Communicating

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The Museum’s state of the art exhibits based on authentic specimens and science draw unparalleled numbers of visitors – in Berlin and worldwide. The Museum’s exhibition development follows a seemingly simple premise: to create exhibits in-house that highlight original specimens of the Museum’s own collection, that put its scientific expertise and its researchers at the centre and that experiment with novel approaches to science communication. Its success has proven the concept correct: in 2016, the Museum drew a record 821.489 visitors and became the most visited of Berlin’s 170 museums, as well as the most visited natural history museum in Germany. With its temporary exhibitions, the Museum has contributed to ongoing public and political discourse to biodiversity and human impact on the natural environment. With the special exhibitions ARA and ARTEFACTS, the Museum took a further step to embed its collection and knowledge in public discourse. Accompanying the exhibit development, educational programmes have been significantly expanded to attract more participants and a strategic approach is drawing in underrepresented groups. The Museum has been offering a great variety of programmes to bring the house and external scientific expertise into dialogue with society. The strategic decision to focus especially on young adult audiences has paid off and they are now over 30% of our visitors. Yet, at the same time, the Museum remains popular with traditional core family audiences.

The opportunity to display the first (top quality) skeleton of a T. rex (Tristan Otto) in Europe provided an excellent opportunity to attract attention and to change perception of the role of the Museum. The campaign was structured around ‘Asking research questions’ and was used as a platform to highlight the Museum’s wide range of research, especially on dinosaurs, from palaeontology to cultural history and imaging technology. It was a unique vehicle to showcase the Museum as an integrated research museum. Aside from Tristan Otto, the Museum received significant press coverage domestically and internationally. From an hour-long special on Chinese TV, to a front page on its building sites in the local Berliner Zeitung and numerous radio interviews on the biodiversity crisis and citizen science projects – the Museum’s experts are much requested partners of the media. In addition social media activities have been strengthened, opening more channels of communication to non-scientific target groups.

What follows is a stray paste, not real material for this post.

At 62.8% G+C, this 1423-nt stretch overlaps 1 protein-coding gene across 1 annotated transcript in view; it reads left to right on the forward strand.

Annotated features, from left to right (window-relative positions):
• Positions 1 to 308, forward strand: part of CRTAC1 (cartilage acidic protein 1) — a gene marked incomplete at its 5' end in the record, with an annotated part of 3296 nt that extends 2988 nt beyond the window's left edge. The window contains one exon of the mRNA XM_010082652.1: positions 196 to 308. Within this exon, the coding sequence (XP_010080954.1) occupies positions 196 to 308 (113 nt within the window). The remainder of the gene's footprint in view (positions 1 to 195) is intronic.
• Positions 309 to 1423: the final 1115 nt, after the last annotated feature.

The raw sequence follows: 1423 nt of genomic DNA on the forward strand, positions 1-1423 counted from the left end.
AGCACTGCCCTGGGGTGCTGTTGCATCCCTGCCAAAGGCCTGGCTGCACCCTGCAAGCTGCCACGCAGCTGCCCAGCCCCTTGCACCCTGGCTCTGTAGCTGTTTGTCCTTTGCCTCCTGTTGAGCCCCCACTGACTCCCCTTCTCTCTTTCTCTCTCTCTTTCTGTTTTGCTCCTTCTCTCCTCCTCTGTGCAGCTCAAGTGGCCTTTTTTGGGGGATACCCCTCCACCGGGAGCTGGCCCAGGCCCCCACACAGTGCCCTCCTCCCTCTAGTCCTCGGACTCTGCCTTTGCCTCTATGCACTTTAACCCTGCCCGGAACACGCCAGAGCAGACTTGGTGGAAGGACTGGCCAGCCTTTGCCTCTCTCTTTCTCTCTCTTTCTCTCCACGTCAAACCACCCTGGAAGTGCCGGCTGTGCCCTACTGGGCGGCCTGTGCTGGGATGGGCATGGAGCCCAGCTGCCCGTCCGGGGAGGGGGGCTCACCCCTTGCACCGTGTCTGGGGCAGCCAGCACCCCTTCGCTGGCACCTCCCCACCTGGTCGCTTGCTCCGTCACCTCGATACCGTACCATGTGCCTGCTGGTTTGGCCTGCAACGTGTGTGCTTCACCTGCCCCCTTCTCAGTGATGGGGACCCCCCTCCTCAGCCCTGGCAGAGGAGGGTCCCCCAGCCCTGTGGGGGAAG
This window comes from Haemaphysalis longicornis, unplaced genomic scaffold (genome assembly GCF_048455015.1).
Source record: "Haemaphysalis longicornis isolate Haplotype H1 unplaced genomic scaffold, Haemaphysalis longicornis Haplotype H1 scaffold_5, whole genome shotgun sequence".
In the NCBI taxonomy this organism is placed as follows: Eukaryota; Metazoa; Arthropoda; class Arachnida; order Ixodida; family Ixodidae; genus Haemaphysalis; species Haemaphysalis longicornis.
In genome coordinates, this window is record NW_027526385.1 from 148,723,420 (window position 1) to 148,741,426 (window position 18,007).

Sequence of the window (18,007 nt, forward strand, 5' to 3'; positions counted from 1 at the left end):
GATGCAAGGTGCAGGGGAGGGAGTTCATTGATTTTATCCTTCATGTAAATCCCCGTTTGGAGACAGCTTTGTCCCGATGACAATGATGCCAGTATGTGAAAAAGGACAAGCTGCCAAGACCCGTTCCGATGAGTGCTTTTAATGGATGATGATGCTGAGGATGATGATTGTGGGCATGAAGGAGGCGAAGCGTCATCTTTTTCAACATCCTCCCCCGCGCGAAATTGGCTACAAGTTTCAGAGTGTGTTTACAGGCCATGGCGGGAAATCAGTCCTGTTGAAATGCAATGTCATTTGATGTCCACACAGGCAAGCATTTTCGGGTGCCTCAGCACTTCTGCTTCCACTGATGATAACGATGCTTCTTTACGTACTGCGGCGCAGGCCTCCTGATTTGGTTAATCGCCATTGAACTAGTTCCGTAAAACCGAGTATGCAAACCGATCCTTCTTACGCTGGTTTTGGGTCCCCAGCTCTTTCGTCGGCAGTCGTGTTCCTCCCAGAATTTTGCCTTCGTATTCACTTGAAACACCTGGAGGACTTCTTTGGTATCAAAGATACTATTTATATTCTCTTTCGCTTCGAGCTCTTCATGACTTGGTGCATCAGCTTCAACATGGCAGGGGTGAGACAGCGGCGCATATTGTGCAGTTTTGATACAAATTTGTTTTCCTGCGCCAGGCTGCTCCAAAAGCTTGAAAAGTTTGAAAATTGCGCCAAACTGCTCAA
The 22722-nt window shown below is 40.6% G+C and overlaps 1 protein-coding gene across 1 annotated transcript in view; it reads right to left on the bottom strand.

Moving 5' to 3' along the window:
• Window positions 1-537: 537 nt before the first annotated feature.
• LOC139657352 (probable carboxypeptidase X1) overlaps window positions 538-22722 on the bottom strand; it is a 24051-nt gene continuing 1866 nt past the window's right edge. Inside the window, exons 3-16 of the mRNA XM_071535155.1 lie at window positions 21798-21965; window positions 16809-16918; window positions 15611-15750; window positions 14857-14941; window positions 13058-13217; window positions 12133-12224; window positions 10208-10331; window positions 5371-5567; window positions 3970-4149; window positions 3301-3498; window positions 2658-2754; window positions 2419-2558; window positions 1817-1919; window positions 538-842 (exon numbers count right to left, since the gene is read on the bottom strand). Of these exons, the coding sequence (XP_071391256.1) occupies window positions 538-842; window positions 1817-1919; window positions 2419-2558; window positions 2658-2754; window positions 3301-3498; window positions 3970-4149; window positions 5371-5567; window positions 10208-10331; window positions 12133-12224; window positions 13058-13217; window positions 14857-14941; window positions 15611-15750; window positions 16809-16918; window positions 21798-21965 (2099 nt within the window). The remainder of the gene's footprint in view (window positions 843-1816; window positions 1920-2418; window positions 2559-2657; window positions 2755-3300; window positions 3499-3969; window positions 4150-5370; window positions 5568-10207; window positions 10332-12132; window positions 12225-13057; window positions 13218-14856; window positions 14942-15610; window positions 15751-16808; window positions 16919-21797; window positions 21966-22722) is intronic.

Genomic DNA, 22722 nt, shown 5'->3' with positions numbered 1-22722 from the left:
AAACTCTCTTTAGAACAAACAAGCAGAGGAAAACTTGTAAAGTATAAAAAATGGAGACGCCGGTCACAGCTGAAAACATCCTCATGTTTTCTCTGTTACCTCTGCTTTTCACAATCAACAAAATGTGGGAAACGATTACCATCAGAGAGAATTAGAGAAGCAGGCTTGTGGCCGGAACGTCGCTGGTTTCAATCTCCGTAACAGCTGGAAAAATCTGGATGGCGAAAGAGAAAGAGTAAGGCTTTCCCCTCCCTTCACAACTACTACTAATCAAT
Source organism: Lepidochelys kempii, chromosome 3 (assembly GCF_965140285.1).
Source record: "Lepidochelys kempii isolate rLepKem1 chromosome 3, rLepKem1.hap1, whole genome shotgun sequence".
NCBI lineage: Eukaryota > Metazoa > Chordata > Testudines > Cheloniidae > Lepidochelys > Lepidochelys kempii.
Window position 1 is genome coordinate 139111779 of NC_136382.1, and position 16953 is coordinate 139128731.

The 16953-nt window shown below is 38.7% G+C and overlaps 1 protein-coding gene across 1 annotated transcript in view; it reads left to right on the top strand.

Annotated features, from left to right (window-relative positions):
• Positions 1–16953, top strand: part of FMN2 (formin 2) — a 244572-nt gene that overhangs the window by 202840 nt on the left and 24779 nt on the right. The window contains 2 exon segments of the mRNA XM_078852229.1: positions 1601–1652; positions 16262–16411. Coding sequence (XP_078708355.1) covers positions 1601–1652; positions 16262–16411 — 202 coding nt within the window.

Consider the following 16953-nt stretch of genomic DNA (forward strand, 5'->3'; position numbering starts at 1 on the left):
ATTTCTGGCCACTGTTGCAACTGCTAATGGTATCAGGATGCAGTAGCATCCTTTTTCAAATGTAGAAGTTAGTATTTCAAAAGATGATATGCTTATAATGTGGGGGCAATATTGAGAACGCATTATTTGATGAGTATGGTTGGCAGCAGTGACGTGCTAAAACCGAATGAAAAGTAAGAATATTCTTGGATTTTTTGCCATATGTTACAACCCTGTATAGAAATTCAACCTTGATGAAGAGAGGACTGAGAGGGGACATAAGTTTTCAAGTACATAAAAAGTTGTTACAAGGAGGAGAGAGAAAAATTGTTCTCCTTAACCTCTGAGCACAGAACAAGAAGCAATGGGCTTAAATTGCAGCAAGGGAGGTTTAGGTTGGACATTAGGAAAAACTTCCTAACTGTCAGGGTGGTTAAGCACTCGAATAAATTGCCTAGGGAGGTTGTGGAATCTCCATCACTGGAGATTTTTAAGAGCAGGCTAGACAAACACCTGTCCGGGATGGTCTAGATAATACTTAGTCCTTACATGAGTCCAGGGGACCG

With a steady and strong representation in the media, the Museum has specific outreach to policymakers to achieve the strategic goal of engaging more intensively in social debates and to encourage action. Anchoring the Museum in Berlin, a partnership with Der Tagesspiegel, the local daily newspaper, has opened the collection to Berliners. The series is curated in-house with the input of collection staff and has used collection objects to communicate research by Museum scientists, to introduce local nature and seasonal migration, to highlight newly described species and it gave insects a lot of room, especially during the summer of 2018, when the public debate on biodiversity loss started.

The Museum has developed communication formats that seek to cross the disciplinary divide and draw large audiences as well as engage policymakers. The Museum, in collaboration with the Humboldt-Universität zu Berlin, established the popular “Wissenschaft im Sauriersaal” lecture series, attracting renowned experts and a full Dinosaur Hall with more than 200 attendees at every event. Collaborating with Leibniz-partner Berlin Social Science Center (WZB) for the event series “Wissenschaft, natürlich!” (“Science, naturally!”), the Museum specifically addresses current topics from a natural sciences and a social sciences angle.These events take place four times a year. Both event series are financed by the action plan of the eight research museums of the Leibniz Association, strengthening their role as mediators and activators between science and society.